Neuromarketing is still in its infancy much like SEO, but I do expect the two disciplines to collide in the near future. We’re starting to talk about it, slowly - but I hope that this encourages more of us to explore this exciting new field. It’s a bit invasive, I know, but I honestly believe that we can achieve much more creativity than what I see lying around today.

The fundamental principles that I’ve learned from reading about neuromarketing easily apply to SEO & online marketing, as they do to any other form of marketing. Here’s one last clip of Martin on the Today show talking about some clever marketing tactics:

Your actions

  1. Buy the book, read it, then come back here and leave a comment.
  2. Experiment - I would start with title tags in SERPs, then move onto “optimizing” images on my site and experimenting with copy. On a bigger scale, I would carefully select my link targets and concentrate on integration rather than just obtaining a contextual link.
  3. Convince a multi-national corporation do spend 100k on an SEO - Neuromarketing study, then release the results :)
I hope I’ve inspired you, mainly because I want to see a better internet with less crappy articles, spammy keywords and unoriginal content. I truly believe if marketers actually understand what I want, they (you) will satisfy my search query or buying needs with precision and make the internet a better place.

Thanks for reading :)


UPDATE - Josh Braaten left some great book suggestions for anyone who’s interested in taking this further. He’s even got an internet marketing book review page, awesome!

The Upside of Irrationality by Dan Ariely

Neuro Web Design by Susan Weinschenk

Influence: Science and Practice by Robert Cialdini

Neuromarketing by Renvoise & Morin

Why We Buy: The Science of Shopping by Paco Underhill - Thanks to Eric for this one.

Brandwashed by Martin Lindstrom - This is going to be my next one!

Dave Sottimano

Dave Sottimano

David Sottimano comes from a varied background in Corporate Marketing and Professional Sales. His love affair between the internet and marketing has finally found the perfect balance at Distilled, and continues to flourish each day. He graduated...   read more

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15 Comments

  1. Interesting stuff David. It's all part of this growing realisation that our subconscious mind plays a much larger role in our decision-making processes than we'd previously assumed, and that it's pretty easy to effect a short-term influence on the subconscious mind (e.g. priming).

    There are some ethical quandaries that will need to be resolved, however, when this sort of marketing starts to become pervasive. In effect what it does is bypass the conscious decision-making process and influences people's behaviour in ways that, by its very definition, they are unaware of. In effect, neuromarketing is a form of (temporary) brainwashing.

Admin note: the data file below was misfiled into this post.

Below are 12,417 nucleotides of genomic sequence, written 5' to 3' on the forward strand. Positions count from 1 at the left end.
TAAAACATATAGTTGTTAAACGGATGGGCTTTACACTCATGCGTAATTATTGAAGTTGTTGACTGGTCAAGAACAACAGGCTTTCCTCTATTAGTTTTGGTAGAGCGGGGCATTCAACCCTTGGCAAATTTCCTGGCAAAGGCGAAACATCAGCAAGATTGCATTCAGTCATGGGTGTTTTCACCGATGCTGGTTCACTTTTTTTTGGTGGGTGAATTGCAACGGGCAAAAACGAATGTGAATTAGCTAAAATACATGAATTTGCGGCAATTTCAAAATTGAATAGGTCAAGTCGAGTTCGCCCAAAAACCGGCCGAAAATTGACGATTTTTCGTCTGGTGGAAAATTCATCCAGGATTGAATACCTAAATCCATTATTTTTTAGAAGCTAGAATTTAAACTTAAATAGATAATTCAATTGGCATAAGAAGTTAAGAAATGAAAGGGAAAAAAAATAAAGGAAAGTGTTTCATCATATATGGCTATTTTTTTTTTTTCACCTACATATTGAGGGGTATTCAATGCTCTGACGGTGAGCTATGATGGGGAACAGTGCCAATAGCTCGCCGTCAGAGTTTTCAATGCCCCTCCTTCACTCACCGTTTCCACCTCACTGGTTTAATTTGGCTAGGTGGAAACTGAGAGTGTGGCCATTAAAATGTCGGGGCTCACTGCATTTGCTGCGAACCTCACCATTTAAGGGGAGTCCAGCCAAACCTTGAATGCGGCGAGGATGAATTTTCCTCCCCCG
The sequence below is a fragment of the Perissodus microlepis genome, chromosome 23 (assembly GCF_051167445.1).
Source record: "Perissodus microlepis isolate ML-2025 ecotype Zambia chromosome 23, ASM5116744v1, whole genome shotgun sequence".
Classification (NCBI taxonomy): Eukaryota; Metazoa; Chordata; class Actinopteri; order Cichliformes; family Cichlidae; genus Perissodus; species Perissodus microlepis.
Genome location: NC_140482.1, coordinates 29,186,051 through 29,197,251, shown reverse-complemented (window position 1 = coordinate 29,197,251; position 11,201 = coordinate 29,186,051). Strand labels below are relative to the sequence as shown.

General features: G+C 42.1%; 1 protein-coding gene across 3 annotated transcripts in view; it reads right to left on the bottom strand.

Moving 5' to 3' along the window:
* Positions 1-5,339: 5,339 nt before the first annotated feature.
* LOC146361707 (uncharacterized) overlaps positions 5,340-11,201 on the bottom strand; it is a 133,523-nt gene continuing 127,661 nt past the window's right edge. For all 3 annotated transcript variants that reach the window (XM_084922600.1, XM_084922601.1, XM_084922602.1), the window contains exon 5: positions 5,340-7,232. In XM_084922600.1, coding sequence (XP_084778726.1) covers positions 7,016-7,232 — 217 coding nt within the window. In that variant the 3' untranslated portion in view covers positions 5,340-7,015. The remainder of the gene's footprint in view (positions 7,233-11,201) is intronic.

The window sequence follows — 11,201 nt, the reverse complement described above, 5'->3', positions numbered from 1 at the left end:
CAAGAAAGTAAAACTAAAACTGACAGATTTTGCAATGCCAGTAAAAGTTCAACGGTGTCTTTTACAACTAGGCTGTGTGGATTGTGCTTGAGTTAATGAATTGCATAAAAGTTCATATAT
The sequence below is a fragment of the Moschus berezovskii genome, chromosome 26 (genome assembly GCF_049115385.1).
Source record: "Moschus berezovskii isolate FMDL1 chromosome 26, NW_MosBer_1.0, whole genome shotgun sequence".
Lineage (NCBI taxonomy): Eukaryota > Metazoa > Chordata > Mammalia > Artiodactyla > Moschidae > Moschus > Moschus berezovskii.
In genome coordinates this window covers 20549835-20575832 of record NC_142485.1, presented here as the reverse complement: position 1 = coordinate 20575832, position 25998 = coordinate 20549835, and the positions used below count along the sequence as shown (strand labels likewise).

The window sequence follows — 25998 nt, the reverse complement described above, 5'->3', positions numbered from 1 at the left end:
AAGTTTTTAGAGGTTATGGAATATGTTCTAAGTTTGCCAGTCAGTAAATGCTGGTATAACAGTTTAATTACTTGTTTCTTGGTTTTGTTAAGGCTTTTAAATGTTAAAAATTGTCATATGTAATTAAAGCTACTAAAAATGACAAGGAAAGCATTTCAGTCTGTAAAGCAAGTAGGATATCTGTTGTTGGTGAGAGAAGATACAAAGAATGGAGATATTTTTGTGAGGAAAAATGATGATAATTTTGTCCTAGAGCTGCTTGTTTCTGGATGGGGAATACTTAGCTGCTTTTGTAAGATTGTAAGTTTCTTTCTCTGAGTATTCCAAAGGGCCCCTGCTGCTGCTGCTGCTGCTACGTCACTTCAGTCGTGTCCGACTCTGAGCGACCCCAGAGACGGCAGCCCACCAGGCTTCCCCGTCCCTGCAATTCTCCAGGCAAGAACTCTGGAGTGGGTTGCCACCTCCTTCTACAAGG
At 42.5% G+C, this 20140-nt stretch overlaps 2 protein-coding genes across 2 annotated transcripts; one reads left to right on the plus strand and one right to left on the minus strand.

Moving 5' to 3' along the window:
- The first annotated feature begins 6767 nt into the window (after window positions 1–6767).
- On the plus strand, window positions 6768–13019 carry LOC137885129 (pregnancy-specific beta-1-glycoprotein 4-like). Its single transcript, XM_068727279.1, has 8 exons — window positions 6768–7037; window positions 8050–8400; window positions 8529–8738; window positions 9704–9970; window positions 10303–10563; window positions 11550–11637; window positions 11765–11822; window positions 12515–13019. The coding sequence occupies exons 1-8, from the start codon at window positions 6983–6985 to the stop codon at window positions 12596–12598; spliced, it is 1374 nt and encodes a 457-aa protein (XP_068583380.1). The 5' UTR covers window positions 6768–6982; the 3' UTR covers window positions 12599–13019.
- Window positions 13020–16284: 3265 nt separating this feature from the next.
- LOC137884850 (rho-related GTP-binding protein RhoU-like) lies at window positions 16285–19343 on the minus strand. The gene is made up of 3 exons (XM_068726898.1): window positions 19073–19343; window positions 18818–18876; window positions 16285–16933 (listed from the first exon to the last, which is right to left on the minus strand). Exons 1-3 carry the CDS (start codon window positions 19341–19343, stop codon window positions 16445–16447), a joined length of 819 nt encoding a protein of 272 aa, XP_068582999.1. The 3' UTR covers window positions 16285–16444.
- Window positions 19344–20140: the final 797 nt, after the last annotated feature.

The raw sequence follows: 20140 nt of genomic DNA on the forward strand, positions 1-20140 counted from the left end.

Also, as our understanding of neuroscience increases, one could argue - successfully - that much of traditional marketing does this already. This puts the entire discipline on somewhat shaky grounds, imho...

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  2. Great post. Anytime I hear the word "Tribalism" I think Seth Godin. If you havent read its a must :-)

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  3. Great stuff, David. I LOVE watching the growing field of neuromarketing, and really enjoyed Lindstrom's Buyology. If you or any Distilled blog readers want more suggestions for books in this area, here's a brief list:
    - Neuro Web Design by Susan Weinschenk
    - Influence: Science and Practice by Robert Cialdini (not technically neuromarketing, but delves into many of the psychological triggers behind neuromarketing)
    - Neuromarketing by Renvoise & Morin
    - Predictably Irrational by Dan Ariely
    - The Upside of Irrationality by Dan Ariely
    - Brandwashed by Martin Lindstrom

    Thanks for sharing this amazing field with the Distilled readers!

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    • Ian Williams

      Great call on Predictably Irrational - finished it on the train this morning.

      Another similar book I enjoyed was Risk by Dan Gardiner. I'll add Buyology to the (ever-growing) wishlist today.

  4. Yasir

    I read a great article about neuromarketing back in Auguste on http://www.fastcompany.com/magazine/158/neuromarketing-intel-paypal.

    It is a very detail article with examples from Intel, Paypal, Pepsi, Google, HP and other big companies' usage of neuromarketing and various tests that were conducted.

    I really liked this statement from Paul B. Farrell, a columnist for Dow Jones and author of The Millionaire Code, quoted in that article

    "Your brain's "true decision-making processor," a "weapon of mass delusion." You end up like a computer "without virus protection" and "exposed to every Wall Street banker, politician, and corporate CEO with gobs of cash and a desire to manipulate your brain."

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  5. David Sottimano

    Hi Barry, you raise a very good point about ethics. This type of brain scanning research had been done about 20 years ago by Tobacco companies who thoroughly used their findings to brainwash millions of us.

    I guess we can say something similar about SEO, and those who use it in an unethical manner. Either way, very valid point and maybe if we're well informed then we can fight against the brainwashing.

    I'm hoping that marketers will use Neuromarketing to benefit people, but hey maybe I'm just a dreamer.